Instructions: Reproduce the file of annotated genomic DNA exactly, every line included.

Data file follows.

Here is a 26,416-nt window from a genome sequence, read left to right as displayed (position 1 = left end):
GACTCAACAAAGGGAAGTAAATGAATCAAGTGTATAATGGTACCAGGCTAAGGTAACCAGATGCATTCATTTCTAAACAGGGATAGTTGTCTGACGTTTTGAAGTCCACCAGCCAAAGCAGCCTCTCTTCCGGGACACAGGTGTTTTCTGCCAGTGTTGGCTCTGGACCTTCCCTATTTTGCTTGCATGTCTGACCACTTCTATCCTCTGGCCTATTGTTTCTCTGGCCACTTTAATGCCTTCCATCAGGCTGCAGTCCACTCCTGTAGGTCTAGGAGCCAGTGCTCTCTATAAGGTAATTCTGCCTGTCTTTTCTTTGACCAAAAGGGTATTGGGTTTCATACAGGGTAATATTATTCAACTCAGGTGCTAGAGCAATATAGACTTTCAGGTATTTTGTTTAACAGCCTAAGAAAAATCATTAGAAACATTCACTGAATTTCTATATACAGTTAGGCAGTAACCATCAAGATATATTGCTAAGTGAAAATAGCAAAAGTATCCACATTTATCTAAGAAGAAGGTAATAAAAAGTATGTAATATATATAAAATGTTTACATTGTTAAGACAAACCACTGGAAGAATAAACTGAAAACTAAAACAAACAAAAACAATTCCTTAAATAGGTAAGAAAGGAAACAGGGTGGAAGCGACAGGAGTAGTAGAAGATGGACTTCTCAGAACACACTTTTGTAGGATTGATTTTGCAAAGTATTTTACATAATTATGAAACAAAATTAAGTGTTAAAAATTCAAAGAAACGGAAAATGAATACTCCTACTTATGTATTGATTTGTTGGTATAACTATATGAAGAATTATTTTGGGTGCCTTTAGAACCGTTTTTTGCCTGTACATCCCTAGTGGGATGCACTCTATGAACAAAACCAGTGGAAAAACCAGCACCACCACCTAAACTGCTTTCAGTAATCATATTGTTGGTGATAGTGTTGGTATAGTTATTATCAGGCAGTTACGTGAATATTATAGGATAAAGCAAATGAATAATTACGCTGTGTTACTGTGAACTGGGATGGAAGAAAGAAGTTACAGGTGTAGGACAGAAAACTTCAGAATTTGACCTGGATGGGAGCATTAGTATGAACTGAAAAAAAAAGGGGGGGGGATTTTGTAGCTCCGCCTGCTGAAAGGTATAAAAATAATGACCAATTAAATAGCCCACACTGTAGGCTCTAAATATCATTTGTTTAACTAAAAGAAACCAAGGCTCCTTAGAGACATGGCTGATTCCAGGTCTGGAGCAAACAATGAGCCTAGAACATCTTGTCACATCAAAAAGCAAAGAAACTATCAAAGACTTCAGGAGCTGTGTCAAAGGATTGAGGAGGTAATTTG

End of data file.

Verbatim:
Here is a 26,416-nt window from a genome sequence, read left to right as displayed (position 1 = left end):
GACTCAACAAAGGGAAGTAAATGAATCAAGTGTATAATGGTACCAGGCTAAGGTAACCAGATGCATTCATTTCTAAACAGGGATAGTTGTCTGACGTTTTGAAGTCCACCAGCCAAAGCAGCCTCTCTTCCGGGACACAGGTGTTTTCTGCCAGTGTTGGCTCTGGACCTTCCCTATTTTGCTTGCATGTCTGACCACTTCTATCCTCTGGCCTATTGTTTCTCTGGCCACTTTAATGCCTTCCATCAGGCTGCAGTCCACTCCTGTAGGTCTAGGAGCCAGTGCTCTCTATAAGGTAATTCTGCCTGTCTTTTCTTTGACCAAAAGGGTATTGGGTTTCATACAGGGTAATATTATTCAACTCAGGTGCTAGAGCAATATAGACTTTCAGGTATTTTGTTTAACAGCCTAAGAAAAATCATTAGAAACATTCACTGAATTTCTATATACAGTTAGGCAGTAACCATCAAGATATATTGCTAAGTGAAAATAGCAAAAGTATCCACATTTATCTAAGAAGAAGGTAATAAAAAGTATGTAATATATATAAAATGTTTACATTGTTAAGACAAACCACTGGAAGAATAAACTGAAAACTAAAACAAACAAAAACAATTCCTTAAATAGGTAAGAAAGGAAACAGGGTGGAAGCGACAGGAGTAGTAGAAGATGGACTTCTCAGAACACACTTTTGTAGGATTGATTTTGCAAAGTATTTTACATAATTATGAAACAAAATTAAGTGTTAAAAATTCAAAGAAACGGAAAATGAATACTCCTACTTATGTATTGATTTGTTGGTATAACTATATGAAGAATTATTTTGGGTGCCTTTAGAACCGTTTTTTGCCTGTACATCCCTAGTGGGATGCACTCTATGAACAAAACCAGTGGAAAAACCAGCACCACCACCTAAACTGCTTTCAGTAATCATATTGTTGGTGATAGTGTTGGTATAGTTATTATCAGGCAGTTACGTGAATATTATAGGATAAAGCAAATGAATAATTACGCTGTGTTACTGTGAACTGGGATGGAAGAAAGAAGTTACAGGTGTAGGACAGAAAACTTCAGAATTTGACCTGGATGGGAGCATTAGTATGAACTGAAAAAAAAAGGGGGGGGGATTTTGTAGCTCCGCCTGCTGAAAGGTATAAAAATAATGACCAATTAAATAGCCCACACTGTAGGCTCTAAATATCATTTGTTTAACTAAAAGAAACCAAGGCTCCTTAGAGACATGGCTGATTCCAGGTCTGGAGCAAACAATGAGCCTAGAACATCTTGTCACATCAAAAAGCAAAGAAACTATCAAAGACTTCAGGAGCTGTGTCAAAGGATTGAGGAGGTAATTTG